This blog is based on references in the Bible to fear. God wills that we “BE NOT AFRAID”. Many theologians state that the eighth deadly sin is fear. It is fear and its natural animal reaction to fight or flight that is the root cause of our failings to create a Kingdom of God on earth. By “the power of the Holy Spirit” we can be witnesses and “communicators” of a new and redeemed humanity “even to the ends of the earth” (Acts 1:7 8). This blog is dedicated to Mary the Mother of God.
Friday, April 27, 2018
consists of a collection of speeches, proclamations of punishment and of
salvation, attributed to the prophet Micah which consists almost entirely of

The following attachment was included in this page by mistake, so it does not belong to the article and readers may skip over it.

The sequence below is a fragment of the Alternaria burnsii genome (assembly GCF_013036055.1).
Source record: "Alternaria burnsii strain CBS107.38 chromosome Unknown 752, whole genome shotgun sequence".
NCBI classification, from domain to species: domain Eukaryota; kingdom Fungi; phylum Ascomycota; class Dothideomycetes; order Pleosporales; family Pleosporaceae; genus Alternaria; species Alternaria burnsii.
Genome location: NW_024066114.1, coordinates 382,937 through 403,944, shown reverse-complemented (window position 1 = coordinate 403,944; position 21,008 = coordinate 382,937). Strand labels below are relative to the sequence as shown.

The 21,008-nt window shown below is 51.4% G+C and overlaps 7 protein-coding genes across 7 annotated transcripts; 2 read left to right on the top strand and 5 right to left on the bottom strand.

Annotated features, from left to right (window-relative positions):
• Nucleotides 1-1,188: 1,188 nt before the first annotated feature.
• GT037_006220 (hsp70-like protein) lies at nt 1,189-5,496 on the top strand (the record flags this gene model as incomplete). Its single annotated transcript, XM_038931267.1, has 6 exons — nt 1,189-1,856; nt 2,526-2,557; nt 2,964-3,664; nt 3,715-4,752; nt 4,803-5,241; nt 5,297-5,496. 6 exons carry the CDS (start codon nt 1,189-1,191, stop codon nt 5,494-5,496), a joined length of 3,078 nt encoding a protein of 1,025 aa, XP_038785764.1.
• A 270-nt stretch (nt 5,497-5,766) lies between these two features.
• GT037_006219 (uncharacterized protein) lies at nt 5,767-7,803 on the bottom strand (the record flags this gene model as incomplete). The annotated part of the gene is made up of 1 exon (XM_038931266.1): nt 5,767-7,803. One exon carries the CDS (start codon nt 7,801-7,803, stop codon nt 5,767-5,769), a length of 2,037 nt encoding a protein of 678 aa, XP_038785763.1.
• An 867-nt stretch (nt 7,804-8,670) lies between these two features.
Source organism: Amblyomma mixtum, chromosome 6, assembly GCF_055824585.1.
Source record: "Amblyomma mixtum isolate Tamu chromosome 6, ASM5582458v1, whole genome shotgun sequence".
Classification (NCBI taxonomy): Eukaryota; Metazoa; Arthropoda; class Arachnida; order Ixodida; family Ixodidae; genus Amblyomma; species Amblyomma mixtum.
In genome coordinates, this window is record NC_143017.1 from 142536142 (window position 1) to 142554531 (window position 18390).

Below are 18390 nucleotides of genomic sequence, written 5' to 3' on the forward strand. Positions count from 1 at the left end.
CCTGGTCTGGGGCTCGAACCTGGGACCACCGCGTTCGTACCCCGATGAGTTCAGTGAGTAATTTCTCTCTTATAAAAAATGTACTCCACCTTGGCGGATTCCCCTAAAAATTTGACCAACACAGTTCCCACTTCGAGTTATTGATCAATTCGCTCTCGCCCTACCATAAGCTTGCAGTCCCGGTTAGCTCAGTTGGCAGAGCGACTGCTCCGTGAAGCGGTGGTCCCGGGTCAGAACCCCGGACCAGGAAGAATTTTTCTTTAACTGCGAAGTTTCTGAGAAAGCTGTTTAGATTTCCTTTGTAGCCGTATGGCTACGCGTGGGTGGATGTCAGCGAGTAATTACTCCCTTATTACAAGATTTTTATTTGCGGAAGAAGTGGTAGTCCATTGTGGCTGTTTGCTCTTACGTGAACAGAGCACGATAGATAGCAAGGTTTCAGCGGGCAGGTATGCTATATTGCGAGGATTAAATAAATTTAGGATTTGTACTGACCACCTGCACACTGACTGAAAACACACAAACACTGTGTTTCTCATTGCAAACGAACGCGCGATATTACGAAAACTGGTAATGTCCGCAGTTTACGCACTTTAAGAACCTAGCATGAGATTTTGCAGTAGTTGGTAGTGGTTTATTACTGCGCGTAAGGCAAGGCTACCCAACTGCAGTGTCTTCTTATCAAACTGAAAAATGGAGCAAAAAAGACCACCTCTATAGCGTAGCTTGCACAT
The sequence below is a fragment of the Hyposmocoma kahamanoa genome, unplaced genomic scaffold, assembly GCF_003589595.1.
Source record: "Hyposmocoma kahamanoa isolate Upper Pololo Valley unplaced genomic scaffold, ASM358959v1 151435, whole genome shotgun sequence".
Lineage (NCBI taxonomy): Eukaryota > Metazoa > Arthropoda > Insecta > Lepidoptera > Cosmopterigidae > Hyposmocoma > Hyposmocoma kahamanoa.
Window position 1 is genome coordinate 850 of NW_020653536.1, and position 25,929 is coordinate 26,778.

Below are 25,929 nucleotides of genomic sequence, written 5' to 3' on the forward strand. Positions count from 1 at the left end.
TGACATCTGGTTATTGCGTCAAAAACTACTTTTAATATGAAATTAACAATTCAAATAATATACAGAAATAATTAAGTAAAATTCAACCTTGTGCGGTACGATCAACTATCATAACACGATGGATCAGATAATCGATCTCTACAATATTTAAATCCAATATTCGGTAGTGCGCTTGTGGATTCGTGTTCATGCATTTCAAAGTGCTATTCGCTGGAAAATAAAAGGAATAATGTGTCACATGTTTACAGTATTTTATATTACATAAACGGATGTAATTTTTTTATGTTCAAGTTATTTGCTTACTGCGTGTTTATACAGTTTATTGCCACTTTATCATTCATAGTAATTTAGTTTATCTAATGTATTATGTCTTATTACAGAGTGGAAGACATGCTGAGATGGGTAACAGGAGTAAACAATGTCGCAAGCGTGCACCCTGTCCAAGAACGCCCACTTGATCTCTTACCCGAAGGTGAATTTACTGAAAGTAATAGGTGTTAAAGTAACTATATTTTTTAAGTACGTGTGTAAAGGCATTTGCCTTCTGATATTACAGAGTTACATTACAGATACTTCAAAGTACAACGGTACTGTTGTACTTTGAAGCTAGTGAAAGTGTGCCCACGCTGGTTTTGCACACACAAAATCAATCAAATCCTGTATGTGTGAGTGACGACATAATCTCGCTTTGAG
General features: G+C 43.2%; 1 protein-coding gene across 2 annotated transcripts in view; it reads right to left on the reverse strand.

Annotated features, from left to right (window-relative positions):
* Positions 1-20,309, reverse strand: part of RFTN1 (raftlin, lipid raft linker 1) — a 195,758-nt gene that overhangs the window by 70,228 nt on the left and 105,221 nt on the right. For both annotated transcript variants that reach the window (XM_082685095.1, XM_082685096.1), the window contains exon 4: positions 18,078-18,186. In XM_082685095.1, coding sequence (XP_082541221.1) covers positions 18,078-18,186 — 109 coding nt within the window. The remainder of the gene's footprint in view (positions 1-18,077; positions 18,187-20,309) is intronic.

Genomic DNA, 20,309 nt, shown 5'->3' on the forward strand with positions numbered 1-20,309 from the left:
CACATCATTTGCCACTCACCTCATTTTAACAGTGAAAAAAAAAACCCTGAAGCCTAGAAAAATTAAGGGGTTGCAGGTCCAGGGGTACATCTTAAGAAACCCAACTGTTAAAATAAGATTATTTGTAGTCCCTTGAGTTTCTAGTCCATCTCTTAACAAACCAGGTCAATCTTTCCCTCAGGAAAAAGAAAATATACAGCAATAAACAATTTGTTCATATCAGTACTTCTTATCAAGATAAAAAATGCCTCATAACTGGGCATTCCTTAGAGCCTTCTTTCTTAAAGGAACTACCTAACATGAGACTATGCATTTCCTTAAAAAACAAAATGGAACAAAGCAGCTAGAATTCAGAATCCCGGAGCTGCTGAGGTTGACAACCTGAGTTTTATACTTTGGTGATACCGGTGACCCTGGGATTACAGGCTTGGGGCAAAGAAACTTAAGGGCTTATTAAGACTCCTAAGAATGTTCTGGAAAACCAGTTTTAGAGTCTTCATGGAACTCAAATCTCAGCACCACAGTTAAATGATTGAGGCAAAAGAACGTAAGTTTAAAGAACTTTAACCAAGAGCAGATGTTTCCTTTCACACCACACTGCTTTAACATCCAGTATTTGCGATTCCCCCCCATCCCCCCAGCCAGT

prophecies of punishment, and prophecies of salvation. The second section moves
from prophecies of punishment to confidence in God’s salvation. Micah was a
contemporary of the prophet Isaiah. His prophetic activity was during the
reigns of three kings of Judah: Jotham, Ahaz, and Hezekiah. It identifies him
as a resident of Moresheth, a village in the Judean foothills. Micah during the
reign of Hezekiah went from his small town to proclaim the word of the Lord in
the capital, and his announcements of judgment against Jerusalem moved the king
and the people to repentance. Unlike Isaiah, who was a native of the holy city,
Micah was an outsider from the countryside and must have been a controversial
figure. He would have been unpopular with the leaders whom he condemned and the
wealthy whom he criticized. He was quick to separate himself from priests and
other prophets, whom he considered to be corrupt.
Tradition considers all
of the words to be the recorded speeches of Micah, and some contemporary
commentators agree. On the other hand, some modern scholars have thought of
Micah as exclusively a prophet of doom, and therefore attributed as few as